by Dave Hudson
The Cape2Rio2020 Race intrigue continues, as the boats do their utmost to balance the options. On one hand, capitalizing on their most careful interpretation of the best macro-weather information available to them, while on the other hand making the most of the wind strength and direction in their particular part of the ocean.
In these desperately light conditions, with deep-ocean swimming looking more attractive than trying to keep the boat moving, concentration is all-important. It’s fairly easy to keep a boat close to her VMG targets in moderate conditions, but it’s in the very strong and very light winds that the more skilled crews really make their gains. The lighter it gets, and the longer the light weather lasts, the more discipline it takes to keep coaxing a boat up to her marks. And the greater the relief when the wind eventually fills in. This was well expressed in JM Busha 54’s latest message “The wind is finally back and the team could not be happier.”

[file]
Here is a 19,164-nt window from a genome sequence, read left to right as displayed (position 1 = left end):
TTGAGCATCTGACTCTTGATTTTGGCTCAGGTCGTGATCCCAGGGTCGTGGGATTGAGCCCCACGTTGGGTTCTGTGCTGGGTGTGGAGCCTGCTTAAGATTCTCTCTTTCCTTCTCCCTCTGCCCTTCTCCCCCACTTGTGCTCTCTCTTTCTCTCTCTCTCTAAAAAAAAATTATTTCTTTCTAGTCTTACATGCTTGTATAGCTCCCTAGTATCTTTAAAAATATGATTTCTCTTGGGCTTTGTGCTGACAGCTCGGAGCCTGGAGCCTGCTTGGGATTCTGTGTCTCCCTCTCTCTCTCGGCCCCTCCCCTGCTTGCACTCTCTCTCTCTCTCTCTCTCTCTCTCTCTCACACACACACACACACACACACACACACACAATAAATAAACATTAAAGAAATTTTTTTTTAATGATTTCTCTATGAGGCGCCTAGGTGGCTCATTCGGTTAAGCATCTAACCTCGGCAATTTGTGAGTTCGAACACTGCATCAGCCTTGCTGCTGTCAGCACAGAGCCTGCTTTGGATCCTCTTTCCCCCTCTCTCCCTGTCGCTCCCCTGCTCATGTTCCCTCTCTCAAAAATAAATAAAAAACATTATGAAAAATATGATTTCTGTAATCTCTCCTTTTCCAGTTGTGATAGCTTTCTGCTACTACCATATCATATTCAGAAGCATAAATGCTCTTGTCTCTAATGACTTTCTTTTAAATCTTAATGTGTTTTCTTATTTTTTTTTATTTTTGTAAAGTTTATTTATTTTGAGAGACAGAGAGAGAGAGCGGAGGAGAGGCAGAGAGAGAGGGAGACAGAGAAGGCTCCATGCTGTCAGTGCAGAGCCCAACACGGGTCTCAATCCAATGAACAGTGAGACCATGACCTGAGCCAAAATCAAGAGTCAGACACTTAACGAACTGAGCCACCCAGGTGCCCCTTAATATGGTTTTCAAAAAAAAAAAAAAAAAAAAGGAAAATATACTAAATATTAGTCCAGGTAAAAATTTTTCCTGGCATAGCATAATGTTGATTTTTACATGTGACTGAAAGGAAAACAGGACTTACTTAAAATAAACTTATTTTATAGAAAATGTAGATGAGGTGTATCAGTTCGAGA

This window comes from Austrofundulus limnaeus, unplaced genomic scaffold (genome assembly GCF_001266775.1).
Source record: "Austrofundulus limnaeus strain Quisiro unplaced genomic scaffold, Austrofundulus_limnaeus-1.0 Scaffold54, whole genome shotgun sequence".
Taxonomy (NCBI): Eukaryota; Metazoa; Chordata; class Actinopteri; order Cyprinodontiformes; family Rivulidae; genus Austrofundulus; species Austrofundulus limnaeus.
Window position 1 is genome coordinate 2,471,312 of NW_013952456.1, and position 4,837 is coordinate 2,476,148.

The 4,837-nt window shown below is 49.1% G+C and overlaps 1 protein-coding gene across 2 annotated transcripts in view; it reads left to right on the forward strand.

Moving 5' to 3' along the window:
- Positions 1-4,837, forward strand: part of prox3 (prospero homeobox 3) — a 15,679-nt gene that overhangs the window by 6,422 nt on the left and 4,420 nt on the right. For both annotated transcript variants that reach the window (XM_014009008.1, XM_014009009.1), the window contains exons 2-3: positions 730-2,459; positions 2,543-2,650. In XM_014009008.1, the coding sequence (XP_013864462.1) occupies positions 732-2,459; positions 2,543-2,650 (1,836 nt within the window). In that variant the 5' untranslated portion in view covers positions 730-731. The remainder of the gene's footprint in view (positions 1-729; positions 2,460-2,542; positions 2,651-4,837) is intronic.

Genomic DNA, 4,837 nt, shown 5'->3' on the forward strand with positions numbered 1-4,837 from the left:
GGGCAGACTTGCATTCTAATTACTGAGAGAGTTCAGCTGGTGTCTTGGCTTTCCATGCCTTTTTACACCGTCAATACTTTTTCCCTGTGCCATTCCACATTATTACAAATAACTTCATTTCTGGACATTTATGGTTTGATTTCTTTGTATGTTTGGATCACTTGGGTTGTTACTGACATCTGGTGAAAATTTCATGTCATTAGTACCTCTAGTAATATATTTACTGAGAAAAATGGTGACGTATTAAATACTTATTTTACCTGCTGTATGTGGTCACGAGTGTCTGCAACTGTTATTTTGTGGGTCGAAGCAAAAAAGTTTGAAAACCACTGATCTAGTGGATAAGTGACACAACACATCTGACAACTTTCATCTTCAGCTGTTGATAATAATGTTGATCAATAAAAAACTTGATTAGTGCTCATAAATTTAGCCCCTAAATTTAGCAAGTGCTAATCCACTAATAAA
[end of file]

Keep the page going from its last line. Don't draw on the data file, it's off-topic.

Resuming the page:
Sulanga, after being the western-most boat for much of the first few days of the race, seem to have made a big call early on Tuesday morning, heading determinedly north for the next couple of days before turning back to the west again yesterday afternoon. Could this have been a response to the evident success at that time of JM Busha 54’s big northerly punt?
In the meantime, the fascinating tussle between Mojie and JM Busha 54 continues. This has all the signs of being a duel to the line.
San Salvador, having sailed one of the most westerly courses in the Start 1 fleet, is still backing the more direct route to Rio. She will be watched with interest.
Veterans of the race point out that this has not been a traditional South Atlantic high – not as well formed as usual – accounting for the lighter-than-hoped-for breeze so far. In contrast, the weather briefing for the Start 2 fleet at Royal Cape Yacht Club last night painted a much more positive picture for the week ahead. There were smiles right round the room when a 15-plus knot southerly to south-easterly was predicted for the first few days after the start, and generally good pressure as the wind backs round the top of the high.